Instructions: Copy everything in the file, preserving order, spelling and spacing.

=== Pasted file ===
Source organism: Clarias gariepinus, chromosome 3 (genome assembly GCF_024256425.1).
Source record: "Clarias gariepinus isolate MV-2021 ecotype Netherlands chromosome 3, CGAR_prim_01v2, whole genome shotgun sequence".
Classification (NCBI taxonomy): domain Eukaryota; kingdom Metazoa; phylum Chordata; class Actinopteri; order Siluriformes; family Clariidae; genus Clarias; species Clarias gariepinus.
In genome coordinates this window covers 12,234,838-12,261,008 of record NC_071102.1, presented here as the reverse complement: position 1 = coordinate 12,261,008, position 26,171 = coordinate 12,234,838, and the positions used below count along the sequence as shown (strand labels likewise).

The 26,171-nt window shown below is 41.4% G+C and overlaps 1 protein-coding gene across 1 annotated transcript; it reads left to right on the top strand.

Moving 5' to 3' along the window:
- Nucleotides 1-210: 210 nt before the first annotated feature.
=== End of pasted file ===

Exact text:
Source organism: Clarias gariepinus, chromosome 3 (genome assembly GCF_024256425.1).
Source record: "Clarias gariepinus isolate MV-2021 ecotype Netherlands chromosome 3, CGAR_prim_01v2, whole genome shotgun sequence".
Classification (NCBI taxonomy): domain Eukaryota; kingdom Metazoa; phylum Chordata; class Actinopteri; order Siluriformes; family Clariidae; genus Clarias; species Clarias gariepinus.
In genome coordinates this window covers 12,234,838-12,261,008 of record NC_071102.1, presented here as the reverse complement: position 1 = coordinate 12,261,008, position 26,171 = coordinate 12,234,838, and the positions used below count along the sequence as shown (strand labels likewise).

The 26,171-nt window shown below is 41.4% G+C and overlaps 1 protein-coding gene across 1 annotated transcript; it reads left to right on the top strand.

Moving 5' to 3' along the window:
- Nucleotides 1-210: 210 nt before the first annotated feature.